I have posted before on the Copyright Alliance's cartoonish efforts to "educate," via propaganda, our nation's children in the ways of content owners. Patrick Ross indeed has a unique definition of education, as seen in his latest effort: sending all 17 presidential hopefuls a questionnaire. Here is a article on the effort from Variety:
An industry-backed organization has asked 17 hopefuls seeking either the Democratic or Republican presidential nomination to explain what they would do, if elected, to promote and protect intellectual property rights.
The Copyright Alliance, whose members include the Motion Picture Assn. of America and the Recording Industry Assn. of America, said it hopes to have replies from all the campaigns by early next year and will make all answers publicly available at a later date.
In a conference call Tuesday with reporters, alliance exec director Patrick Ross acknowledged that with the country facing issues such as the war in Iraq, the mortgage crisis and health care, candidate stands on intellectual property rights aren’t likely to determine voter decisions.
“We’re not pretending our issue is paramount or the only one of concern,” Ross said. But given the significance of intellectual property to the U.S. economy -- accounting for about 13% of it, Ross said -- the issue should merit attention.
Ross emphasized that the questionnaire mailed to the candidates isn’t ultimately intended to single out a particular candidate for endorsement. “We are an educational organization,” he said.
If candidates either don’t reply or give answers that the alliance feels are inadequate, Ross said he and member orgs will “do more to get the word out to candidates and the general public” about the importance of copyright industries.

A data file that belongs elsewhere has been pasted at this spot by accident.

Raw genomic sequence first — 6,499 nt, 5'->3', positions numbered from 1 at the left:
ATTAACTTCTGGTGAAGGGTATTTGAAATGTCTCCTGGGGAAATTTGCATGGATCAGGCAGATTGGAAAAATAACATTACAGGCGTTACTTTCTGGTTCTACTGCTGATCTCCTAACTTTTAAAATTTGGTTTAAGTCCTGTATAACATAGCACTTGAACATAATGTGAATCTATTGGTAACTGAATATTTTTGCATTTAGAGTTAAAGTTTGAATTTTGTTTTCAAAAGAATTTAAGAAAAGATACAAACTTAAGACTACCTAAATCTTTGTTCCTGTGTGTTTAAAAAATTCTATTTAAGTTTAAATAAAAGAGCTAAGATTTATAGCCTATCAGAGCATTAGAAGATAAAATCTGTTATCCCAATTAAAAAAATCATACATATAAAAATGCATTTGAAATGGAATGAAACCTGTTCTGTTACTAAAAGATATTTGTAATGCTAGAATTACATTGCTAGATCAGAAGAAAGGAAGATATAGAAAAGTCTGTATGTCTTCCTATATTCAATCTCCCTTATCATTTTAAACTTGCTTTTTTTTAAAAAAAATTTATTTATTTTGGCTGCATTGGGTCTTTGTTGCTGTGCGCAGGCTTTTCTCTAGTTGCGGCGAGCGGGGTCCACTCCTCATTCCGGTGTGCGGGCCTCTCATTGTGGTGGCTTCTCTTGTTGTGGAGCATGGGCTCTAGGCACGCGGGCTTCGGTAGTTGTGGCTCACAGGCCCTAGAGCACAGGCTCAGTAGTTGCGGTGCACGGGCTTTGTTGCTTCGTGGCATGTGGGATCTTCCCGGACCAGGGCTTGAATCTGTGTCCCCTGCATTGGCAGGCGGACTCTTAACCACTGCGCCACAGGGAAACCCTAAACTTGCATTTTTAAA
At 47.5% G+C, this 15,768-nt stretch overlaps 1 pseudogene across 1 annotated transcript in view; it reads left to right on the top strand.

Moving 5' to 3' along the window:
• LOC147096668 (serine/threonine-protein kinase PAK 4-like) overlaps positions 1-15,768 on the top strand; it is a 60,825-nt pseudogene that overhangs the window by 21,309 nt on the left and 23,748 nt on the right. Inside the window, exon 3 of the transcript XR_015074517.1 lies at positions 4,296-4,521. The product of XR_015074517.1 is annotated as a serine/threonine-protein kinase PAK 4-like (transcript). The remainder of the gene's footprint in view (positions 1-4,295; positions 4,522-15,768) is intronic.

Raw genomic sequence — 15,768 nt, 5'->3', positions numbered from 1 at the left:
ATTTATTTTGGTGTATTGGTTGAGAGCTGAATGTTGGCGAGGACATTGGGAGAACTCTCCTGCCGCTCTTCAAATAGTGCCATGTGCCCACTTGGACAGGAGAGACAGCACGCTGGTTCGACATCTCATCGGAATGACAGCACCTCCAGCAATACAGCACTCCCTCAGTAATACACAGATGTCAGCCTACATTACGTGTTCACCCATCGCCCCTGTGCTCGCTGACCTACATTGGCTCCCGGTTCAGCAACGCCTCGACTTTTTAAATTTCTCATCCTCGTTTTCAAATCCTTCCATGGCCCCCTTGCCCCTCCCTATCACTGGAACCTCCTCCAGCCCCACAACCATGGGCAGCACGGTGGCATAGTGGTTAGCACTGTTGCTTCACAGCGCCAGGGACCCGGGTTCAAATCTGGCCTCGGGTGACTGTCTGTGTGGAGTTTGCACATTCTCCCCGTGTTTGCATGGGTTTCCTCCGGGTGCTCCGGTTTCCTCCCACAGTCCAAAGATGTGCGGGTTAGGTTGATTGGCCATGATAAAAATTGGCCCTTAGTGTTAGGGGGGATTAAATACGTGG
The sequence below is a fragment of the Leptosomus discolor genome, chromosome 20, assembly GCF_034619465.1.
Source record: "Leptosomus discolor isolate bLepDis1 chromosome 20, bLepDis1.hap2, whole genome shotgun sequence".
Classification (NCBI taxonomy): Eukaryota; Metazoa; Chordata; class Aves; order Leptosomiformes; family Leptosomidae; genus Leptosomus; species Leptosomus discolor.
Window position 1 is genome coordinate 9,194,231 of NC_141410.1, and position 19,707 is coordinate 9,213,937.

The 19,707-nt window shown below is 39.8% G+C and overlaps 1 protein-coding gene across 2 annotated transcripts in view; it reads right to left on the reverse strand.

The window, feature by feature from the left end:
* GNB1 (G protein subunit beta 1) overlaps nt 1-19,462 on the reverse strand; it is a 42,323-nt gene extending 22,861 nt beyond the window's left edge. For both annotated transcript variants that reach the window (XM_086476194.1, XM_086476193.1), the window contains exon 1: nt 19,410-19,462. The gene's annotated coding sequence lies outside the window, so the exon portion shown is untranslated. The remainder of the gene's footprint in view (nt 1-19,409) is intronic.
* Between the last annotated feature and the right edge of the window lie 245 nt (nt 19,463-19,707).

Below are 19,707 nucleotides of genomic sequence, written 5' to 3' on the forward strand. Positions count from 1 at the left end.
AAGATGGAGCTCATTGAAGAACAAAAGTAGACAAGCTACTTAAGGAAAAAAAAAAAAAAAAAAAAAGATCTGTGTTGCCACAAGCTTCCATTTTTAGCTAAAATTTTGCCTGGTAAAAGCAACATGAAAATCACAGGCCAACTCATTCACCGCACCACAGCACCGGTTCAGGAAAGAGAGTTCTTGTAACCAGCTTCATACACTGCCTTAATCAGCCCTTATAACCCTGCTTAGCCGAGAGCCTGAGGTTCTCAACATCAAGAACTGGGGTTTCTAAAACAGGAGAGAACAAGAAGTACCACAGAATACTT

Here are the questions:
How would you promote the progress of science and creativity, as enumerated in the U.S. Constitution, by upholding and strengthening copyright law and preventing its diminishment?
How do you feel the rights that have served our economy and spurred creativity in the physical world should apply in the digital world?
How would you protect the incentive to create by committing sufficient resources to support effective civil and criminal enforcement of copyright laws domestically and internationally?
How would you ensure inclusion of copyright protections in bilateral, regional and multilateral trade agreements to protect creators and foster global development?
How would you protect the rights of creators to express themselves freely under the principles established in the First Amendment?
One doesn't know whether to laugh or cry at such inanities. I have bolded only the most obvious of points: all of the questions are so loaded and one-sided as to be a buffoonish caricature of a high school student's efforts to craft an interview. If I were a Presidential hopeful, I would send the questionnaire back blank and say: "If this is your idea of creativity, I would go talk to one of the striking writers; you clearly lack any semblance of creativity yourselves." And I would also suggest Mr. Ross go back to school and get a proper education.